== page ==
Category Archives: Canada

Old Goat

Upper ridge

“Old Goat Mountain” is the highpoint of the small Goat Range, the line of peaks separating the Spray Lakes road and Reservoir (formerly Goat Creek) from the Spray River southwest of Canmore. I had seen it while climbing neighboring Nestor with Bob and his son, and the peak-bagger in me immediately asked “why am I not standing on the highest thing?” The east ridge looked like a likely route, and there was even a short line on OpenStreetMap leading up it to the summit, so Old Goat was high on my to-do list while I was in the area. Not wanting to repeat the same bike approach two days in a row, or tempt fate by staying in the same place for too long, I saved it for my return to Canmore, after having completed the higher-priority Sir Douglas and Birdwood.

North side of Nestor

I started off as before, riding the decommissioned road south along the west side of the reservoir, this time stopping earlier, more or less due east of Nestor near the creek draining the valley between it and Old Goat. The line started here, but I saw no cairn or flagging, and never did find a hint of a trail. The fact that someone had put a track online, and that it was a range highpoint with significant prominence, but that it had attracted almost no attention, made me curious. However the woods were generally open, especially once I climbed above the valley bottom and its carpet of moss, so I had a fairly easy time simply heading uphill, at first along a ridge, then through whichever part of the forest seemed easiest. I was slow and tired after the last two days, but reached treeline in the bowl without any particular difficulties.

Grassy gully

To my left was Nestor’s east ridge, its north side rising sheer from the valley, its crest looking interesting but challenging. Ahead, the valley continued to a talus-bowl below the steep ridge connecting Nestor and Old Goat. To the right, a grassy chute angled up to a steep wall at the base of Old Goat’s upper east ridge. Trusting that I would find some way through the wall, I headed up the chute, finding it much friendlier than the more well-traveled lower Nestor route, a faint path through shifting limestone talus. A watercourse formed a weakness that looked like the best route up the cliffs at its head, but once I got closer, I decided that the slabs to its right looked better. While steep, they were solid and very sticky limestone, and split by enough ledges that the climbing was fun but rarely continuous.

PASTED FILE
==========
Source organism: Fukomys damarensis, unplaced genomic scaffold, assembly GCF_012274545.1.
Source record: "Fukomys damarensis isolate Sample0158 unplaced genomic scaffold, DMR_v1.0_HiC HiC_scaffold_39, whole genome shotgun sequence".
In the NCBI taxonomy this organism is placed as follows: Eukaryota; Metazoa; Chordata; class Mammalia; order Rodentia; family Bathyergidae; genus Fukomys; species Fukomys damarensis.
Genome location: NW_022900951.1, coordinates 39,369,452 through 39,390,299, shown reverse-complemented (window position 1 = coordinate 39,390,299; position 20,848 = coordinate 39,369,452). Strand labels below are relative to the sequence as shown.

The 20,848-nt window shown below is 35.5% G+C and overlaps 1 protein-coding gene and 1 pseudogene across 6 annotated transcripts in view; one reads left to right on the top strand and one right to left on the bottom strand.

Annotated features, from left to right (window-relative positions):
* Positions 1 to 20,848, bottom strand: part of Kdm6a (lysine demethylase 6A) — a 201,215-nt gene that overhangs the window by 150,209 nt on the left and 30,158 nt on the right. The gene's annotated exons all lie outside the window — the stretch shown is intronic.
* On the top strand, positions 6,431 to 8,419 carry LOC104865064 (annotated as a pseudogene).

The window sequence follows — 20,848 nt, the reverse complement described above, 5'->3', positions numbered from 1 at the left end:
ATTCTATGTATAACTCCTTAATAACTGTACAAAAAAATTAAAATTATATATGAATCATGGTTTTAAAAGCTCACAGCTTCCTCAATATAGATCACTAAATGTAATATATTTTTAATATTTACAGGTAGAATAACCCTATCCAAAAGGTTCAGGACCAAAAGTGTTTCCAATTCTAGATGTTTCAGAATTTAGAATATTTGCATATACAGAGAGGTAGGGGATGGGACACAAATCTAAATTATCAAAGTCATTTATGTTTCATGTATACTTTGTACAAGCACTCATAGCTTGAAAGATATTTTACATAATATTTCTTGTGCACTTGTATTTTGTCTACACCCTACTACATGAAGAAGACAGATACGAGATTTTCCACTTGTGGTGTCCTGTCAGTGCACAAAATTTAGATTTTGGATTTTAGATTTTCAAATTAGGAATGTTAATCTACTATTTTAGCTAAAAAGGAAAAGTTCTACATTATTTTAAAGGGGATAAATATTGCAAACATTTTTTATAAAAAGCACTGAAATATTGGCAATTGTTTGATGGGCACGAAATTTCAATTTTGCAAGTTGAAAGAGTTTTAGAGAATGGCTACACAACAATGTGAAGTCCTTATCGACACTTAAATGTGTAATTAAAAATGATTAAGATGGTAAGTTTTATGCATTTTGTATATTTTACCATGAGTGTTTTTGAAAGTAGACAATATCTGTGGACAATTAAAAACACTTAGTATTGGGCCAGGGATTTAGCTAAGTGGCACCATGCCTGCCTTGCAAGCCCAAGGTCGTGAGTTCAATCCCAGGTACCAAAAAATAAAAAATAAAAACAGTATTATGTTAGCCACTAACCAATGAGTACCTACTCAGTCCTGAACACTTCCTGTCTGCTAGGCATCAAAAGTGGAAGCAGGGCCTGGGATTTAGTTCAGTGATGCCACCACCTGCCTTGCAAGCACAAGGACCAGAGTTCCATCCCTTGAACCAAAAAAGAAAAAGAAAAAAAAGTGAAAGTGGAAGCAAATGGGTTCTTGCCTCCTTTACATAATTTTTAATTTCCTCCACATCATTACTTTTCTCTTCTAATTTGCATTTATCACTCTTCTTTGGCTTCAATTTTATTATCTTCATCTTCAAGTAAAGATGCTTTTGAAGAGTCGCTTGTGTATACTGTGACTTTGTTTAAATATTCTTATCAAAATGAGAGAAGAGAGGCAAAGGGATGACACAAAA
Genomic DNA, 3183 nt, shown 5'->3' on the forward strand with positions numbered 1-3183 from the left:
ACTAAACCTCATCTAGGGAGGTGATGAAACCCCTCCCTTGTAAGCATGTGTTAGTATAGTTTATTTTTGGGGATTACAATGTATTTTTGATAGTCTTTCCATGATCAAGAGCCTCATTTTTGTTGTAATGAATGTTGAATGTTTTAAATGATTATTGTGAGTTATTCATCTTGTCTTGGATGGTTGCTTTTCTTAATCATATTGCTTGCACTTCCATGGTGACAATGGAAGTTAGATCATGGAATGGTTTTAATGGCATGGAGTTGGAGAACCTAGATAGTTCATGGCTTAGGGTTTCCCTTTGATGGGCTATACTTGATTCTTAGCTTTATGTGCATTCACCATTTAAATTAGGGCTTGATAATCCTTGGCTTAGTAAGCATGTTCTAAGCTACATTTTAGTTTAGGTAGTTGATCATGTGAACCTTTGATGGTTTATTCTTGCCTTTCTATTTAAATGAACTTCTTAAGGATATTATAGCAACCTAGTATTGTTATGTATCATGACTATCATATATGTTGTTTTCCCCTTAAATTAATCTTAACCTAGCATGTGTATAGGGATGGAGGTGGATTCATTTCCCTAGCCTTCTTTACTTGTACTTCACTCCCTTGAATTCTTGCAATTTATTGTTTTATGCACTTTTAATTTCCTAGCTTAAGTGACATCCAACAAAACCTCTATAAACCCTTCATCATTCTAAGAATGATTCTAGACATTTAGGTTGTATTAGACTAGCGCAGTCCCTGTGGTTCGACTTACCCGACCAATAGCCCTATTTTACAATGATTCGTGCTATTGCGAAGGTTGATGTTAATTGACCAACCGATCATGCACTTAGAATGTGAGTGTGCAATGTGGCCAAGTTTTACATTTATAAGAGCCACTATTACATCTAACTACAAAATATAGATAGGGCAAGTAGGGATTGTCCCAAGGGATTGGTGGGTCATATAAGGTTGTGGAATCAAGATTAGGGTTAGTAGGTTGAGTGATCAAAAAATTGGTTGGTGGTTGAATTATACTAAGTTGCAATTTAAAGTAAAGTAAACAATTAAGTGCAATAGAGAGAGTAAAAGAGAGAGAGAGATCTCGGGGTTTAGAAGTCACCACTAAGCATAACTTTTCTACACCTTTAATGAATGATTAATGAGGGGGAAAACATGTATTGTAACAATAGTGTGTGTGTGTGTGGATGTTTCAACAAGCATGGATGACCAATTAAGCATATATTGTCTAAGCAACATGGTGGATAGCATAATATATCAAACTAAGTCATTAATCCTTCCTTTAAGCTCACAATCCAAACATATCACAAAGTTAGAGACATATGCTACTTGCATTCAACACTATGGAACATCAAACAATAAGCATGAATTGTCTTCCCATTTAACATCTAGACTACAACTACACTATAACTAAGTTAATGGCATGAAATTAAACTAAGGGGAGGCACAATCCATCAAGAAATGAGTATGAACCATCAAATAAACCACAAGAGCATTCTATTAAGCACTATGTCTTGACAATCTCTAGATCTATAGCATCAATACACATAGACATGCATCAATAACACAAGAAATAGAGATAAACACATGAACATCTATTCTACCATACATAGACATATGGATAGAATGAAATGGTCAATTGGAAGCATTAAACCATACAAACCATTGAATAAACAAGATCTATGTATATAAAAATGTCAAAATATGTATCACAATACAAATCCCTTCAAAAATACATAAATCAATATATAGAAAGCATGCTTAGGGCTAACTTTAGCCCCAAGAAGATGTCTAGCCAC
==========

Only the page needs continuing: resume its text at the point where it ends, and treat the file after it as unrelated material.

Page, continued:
Glacier NE of Old Goat

The terrain leveled off at the base of the ridge, and the rock changed to a melange of choss. Rather than heading straight toward the summit, I made a brief detour to a post I saw to the right, evidence that surveyors (?) had visited this odd location at some point. The ridge separates the Nestor-Old Goat cirque from a small glacier and anonymous creek to the north, hidden from the road and reservoir by a parallel spur ridge. This and the angle of the rock layers make the east ridge sheer on the right, and awkwardly-angled on the left. From Nestor, it had looked like the layers might rise directly toward the ridge, making for good climbing on the crest, but the angle was not quite right, so while the crest was usually the best path, it was not particularly pleasant.

Crux step

After an initial talus-pile, the ridge narrowed, and I negotiated a steep class 3-4 step to reach more moderate ground. Things continued in a similar vein as I headed up, crossing softer and harder layers, with the latter creating short sections of steeper climbing. Some parts were very exposed on the right, but I could probably have avoided many of them via unpleasant side-hilling to the left. The crux was a steep band of rotten black rock blocking access to the upper ridge. It was featured, but I backed off a few lines, finding them either too steep or angled at the wrong direction. I eventually stemmed up a wide corner a hundred yards or so left of the crest; counterpressure was the best tactic for such rock, but I dreaded downclimbing it.

North from summit

Above this crux, the ridge eased, then steepened and turned crumbly as it neared the main north-south crest. Here I deviated fairly far left, making a chossy traverse, then picking my way back up and right through gullies full of marbles and crumbly bulges. Once at the ridge, a bit more exposed walking led to the summit, with its cairn and hermetically-sealed PVC register tube. As in the States, these tubes usually manage to leak just enough to soak the register, then prevent evaporation, so I did not try very hard to open it. It had been a short climb, but I did not linger long, as I imagined the descent would be slow and meticulous.

Sheep/goat beds

I more or less retraced my ascent route, then deviated farther down at the crux, chossing my way across some ribs lower down rather than stemming down the dihedral. Where the ridge flattens before the final talus leading to the spur, I opted to plunge-step down scree to the right, into the bowl north of Nestor. The upper part was fast and easy, but the lower section was too hard-packed and covered with loose fist-sized rocks, which would roll out from under my feet suddenly and unpredictably. I saw a line of a half-dozen goat or sheep beds, but no animals, and not much of a helpful game trail. I am not sure if this saved me time relative to descending the grassy gully, but I eventually reached the trees and, after thrashing through some unpleasant woods, rejoined my ascent route. From there it was an easy bushwhack down to the road, where I grabbed my bike and rode back to the trailhead. From there it was back to Canmore to restock and catch up with the world, then out of town to rest and figure out what to do next.